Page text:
The Oxford Companion to Beer definition of


Phenolic flavors and aromas are often described as clove-like, medicinal, smoky, or “band-aid” and are considered off-flavors in most beer styles.

Beer always contains some form of phenol; polyphenols, such as tannins, are derived directly from hops and malt. Low levels of polyphenol can contribute to mouthfeel, whereas high levels can cause a drying, mouth-puckering astringency.

When a beer is described as phenolic, it is usually with reference to volatile phenols. Volatile phenols have low flavor and aroma thresholds and most people taste and smell them at very low concentrations, sometimes under 10 parts per billion. Although volatile phenols are generally not desirable, certain of these are sought after in particular beer types.

There are three main sources of volatile phenols: ingredients, chemical taints, and yeasts and bacteria.


The two brewing ingredients most likely to contribute volatile phenols are water and smoked malts. Although it should not, mains water may already contain phenols when entering the brewery. (Most countries specify a very low maximum level of phenols, including chlorophenols from added chlorine for mains water.) Breweries relying on their own water supply are typically more at risk of introducing phenols into the brewing process from this source. Once added, phenols will not be removed by the normal brewing process.

Rauchmalt is a type of malt dried over an open fire made with beechwood logs. It is a specialty of the Bavarian region of Franconia in Germany. Rauchmalt adds the phenols guaiacol and syringol. These give a beer a smoky aroma and taste, sometimes described as “campfire” or “barbecue potato chips.” These phenols are a distinguishing characteristic of rauchbier, a Bamberg speciality with powerfully smoky flavors. Craft brewers in the United States and other countries are experimenting with rauchmalt and creating interesting smoky beers that often pair well with food.

Peated malt is produced by smoking malt over burning peat. Although mainly used in the production of whiskey, some brewers are experimenting with peated malt for the resultant smoky, earthy phenols.

Chemical Taints

The main chemicals giving rise to volatile phenols are chlorine and bromine. These two chemicals combine with phenols (including polyphenols) already in the beer to create chlorophenols and bromophenols, respectively.

Chlorine is typically added to main water supplies and must be removed before the water can be used for brewing. Chlorine-based cleaners and sanitizers are very popular in breweries. Poor rinsing can result in chlorine contaminating the beer. Bromine can be introduced by packaging materials.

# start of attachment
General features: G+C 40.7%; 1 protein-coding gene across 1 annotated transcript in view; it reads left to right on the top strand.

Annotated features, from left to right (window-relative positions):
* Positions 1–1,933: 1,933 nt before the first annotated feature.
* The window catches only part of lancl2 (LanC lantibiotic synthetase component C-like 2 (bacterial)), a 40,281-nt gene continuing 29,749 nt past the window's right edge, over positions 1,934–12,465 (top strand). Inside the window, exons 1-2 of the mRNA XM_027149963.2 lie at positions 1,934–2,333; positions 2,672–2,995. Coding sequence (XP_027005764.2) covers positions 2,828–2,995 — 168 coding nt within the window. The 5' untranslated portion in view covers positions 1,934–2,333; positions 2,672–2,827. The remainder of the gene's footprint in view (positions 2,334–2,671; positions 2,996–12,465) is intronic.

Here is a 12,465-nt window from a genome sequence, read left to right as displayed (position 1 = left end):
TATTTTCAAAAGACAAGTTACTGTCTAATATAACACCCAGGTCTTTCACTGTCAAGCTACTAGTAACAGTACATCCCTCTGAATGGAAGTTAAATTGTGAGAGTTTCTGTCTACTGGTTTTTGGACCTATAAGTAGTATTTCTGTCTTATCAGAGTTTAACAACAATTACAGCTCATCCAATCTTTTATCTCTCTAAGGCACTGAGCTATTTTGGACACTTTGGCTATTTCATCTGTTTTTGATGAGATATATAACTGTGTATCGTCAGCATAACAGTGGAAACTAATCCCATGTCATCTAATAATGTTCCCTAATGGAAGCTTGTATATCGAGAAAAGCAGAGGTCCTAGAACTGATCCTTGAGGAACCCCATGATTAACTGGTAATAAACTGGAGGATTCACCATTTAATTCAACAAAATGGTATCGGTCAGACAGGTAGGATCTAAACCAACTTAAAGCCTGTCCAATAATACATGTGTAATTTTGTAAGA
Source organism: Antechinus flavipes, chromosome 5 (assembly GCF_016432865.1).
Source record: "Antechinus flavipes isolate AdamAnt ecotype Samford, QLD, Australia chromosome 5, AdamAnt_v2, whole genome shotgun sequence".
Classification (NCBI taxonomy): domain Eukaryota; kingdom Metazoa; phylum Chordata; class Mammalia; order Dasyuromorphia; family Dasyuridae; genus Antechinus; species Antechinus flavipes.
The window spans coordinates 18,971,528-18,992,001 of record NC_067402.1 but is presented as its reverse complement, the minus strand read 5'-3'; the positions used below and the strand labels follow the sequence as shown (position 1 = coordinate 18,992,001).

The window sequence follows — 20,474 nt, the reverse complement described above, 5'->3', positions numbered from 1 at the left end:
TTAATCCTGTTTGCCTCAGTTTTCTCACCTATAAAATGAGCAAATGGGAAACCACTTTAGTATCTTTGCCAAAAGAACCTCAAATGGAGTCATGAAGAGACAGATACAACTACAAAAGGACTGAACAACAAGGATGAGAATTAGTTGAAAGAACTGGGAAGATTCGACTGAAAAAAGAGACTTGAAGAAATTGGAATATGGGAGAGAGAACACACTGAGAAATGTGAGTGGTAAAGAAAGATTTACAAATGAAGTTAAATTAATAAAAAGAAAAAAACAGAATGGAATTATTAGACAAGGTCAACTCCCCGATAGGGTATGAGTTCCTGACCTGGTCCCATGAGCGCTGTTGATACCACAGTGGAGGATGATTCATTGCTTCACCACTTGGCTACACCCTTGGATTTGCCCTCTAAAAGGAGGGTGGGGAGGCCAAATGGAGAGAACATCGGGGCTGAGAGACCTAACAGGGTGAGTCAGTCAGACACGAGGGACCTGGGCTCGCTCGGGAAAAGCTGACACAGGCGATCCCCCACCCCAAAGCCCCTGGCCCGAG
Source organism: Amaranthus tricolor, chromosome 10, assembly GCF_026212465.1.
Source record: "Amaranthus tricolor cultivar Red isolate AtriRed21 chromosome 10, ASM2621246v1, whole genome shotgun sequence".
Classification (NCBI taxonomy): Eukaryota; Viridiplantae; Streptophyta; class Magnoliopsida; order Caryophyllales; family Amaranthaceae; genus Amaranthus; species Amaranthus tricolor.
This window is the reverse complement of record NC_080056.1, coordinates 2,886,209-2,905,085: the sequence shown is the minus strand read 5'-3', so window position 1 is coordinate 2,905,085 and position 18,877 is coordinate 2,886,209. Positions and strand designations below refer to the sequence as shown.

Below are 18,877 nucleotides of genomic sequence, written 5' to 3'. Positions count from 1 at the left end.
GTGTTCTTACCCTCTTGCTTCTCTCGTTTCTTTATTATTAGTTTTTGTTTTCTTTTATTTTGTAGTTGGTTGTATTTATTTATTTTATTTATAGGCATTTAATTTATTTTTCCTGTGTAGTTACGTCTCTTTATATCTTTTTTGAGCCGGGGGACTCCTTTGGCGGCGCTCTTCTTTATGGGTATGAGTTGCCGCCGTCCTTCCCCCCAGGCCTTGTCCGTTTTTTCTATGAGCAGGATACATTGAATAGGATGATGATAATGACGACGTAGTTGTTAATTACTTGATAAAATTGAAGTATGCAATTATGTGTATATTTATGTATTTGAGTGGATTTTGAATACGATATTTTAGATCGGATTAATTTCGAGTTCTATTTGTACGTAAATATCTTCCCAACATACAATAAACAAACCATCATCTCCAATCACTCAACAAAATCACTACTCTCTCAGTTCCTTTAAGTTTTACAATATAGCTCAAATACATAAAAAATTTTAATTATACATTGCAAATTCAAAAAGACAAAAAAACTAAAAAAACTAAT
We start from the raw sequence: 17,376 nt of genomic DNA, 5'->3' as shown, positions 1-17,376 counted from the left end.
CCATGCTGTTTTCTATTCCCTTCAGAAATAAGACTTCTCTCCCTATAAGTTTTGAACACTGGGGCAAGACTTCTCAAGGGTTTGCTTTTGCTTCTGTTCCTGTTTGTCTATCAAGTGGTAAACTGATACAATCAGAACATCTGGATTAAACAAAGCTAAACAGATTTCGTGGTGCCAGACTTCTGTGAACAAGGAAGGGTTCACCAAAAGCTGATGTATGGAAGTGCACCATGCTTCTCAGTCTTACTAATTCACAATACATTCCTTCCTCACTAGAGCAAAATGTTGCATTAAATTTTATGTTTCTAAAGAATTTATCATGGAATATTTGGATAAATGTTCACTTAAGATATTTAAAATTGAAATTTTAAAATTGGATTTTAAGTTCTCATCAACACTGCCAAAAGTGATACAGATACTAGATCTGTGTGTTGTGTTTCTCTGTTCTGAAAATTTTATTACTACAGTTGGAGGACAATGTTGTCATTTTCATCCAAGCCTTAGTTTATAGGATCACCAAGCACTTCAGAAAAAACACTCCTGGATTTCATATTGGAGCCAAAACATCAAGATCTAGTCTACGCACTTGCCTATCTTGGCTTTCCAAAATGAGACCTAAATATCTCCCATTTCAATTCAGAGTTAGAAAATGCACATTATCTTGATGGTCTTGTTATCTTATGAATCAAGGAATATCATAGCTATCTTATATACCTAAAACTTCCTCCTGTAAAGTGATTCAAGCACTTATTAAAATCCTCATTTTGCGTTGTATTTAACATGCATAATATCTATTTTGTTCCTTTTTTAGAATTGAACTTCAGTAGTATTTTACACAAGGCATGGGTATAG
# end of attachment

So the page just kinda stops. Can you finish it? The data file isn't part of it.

Chlorophenols and bromophenols are detectable at much lower concentrations than other phenols. Chlorophenols remind people of antiseptics or mouthwash, bromophenols of old television sets, hot Bakelite, or the smell of an electrical short. None of these characteristics is welcome in beer.

Yeasts and Bacteria

Most frequently, beers derive volatile phenols from yeasts or bacteria. 4-Vinyl guaiacol, known as 4VG, is a signature characteristic of Bavarian wheat beer (weizens) and many Belgian beers. Brewers manage their brewing processes and select yeasts known to produce this phenol. 4VG gives beers aromas and flavors described as being clove-like, spicy, or herbal and is considered desirable in these beers at certain levels.

Yeasts produce 4VG through the decarboxylation of ferulic acid. Brewers can increase the concentration of ferulic acid in wort by having a mash rest at 45°C (113°F) and by raising sparge liquor temperatures. Wheat malt and some barley varieties produce elevated ferulic acid levels. Higher fermentation temperatures also promote the production of 4VG. However, as these beers age, 4VG starts breaking down, giving a vanilla-like character and losing the 4VG signature.

A smaller subset of Belgian beers, including lambics, contains the phenol 4-ethylphenol (4-EP). This phenol is produced by the wild yeast type brettanomyces and it reminds people of farmyards, medicines, and mice. p-Coumaric acid, from malt, is the precursor to 4-vinylphenol, which in turn is the precursor to 4-EP. See brettanomyces.

Although 4VG, and to a lesser extent 4-EP, is expected in certain beer styles, in most it is not welcome and is seen as a fault. Brettanomyces also produces 4-ethylguaiacol, which gives beer smoked meat or clovey, spicy character. This phenol is largely unwelcome in beer; however, many craft brewers are experimenting with brettanomyces, especially in the production of sour and “wild” beer styles. Just as brettanomyces character in wine is usually considered a fault, but sometimes considered a desired “complexing agent,” so it is in beer. See sour beers.

Wort spoilage bacteria are those which change the flavor and aroma of beer at the start of fermentation, before the yeast establishes itself. Certain Gram-negative, indole-negative, short-rod, wort spoilage bacteria have been reported to produce a medicinal phenolic taste in the resultant beer. This is always unpleasant and can be a difficult problem for a brewery to eradicate once established.


West, Dwight B., Albert F. Lautenbach, and Donald D. Brumsted. Phenolic characteristics in brewing. I. Chicago: J. E. Siebel Sons’ Company, Inc., 1965.

West, Dwight B., Albert F. Lautenbach, and Donald D. Brumsted. Phenolic characteristics in brewing. II—The role of water. Chicago: J. E. Siebel Sons’ Company, Inc., 1965.

Antony Hayes